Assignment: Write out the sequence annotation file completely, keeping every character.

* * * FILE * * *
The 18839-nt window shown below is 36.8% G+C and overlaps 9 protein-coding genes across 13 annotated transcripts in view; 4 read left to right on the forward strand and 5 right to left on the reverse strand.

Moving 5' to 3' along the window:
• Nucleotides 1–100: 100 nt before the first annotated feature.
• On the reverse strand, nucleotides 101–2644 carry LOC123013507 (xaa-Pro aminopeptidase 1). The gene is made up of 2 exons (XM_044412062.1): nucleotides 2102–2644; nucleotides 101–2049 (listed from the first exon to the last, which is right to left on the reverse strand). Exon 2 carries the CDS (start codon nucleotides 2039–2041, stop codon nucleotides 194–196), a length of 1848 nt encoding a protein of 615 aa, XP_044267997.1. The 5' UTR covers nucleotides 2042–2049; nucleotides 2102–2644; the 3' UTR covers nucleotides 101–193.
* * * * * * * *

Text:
The 18839-nt window shown below is 36.8% G+C and overlaps 9 protein-coding genes across 13 annotated transcripts in view; 4 read left to right on the forward strand and 5 right to left on the reverse strand.

Moving 5' to 3' along the window:
• Nucleotides 1–100: 100 nt before the first annotated feature.
• On the reverse strand, nucleotides 101–2644 carry LOC123013507 (xaa-Pro aminopeptidase 1). The gene is made up of 2 exons (XM_044412062.1): nucleotides 2102–2644; nucleotides 101–2049 (listed from the first exon to the last, which is right to left on the reverse strand). Exon 2 carries the CDS (start codon nucleotides 2039–2041, stop codon nucleotides 194–196), a length of 1848 nt encoding a protein of 615 aa, XP_044267997.1. The 5' UTR covers nucleotides 2042–2049; nucleotides 2102–2644; the 3' UTR covers nucleotides 101–193.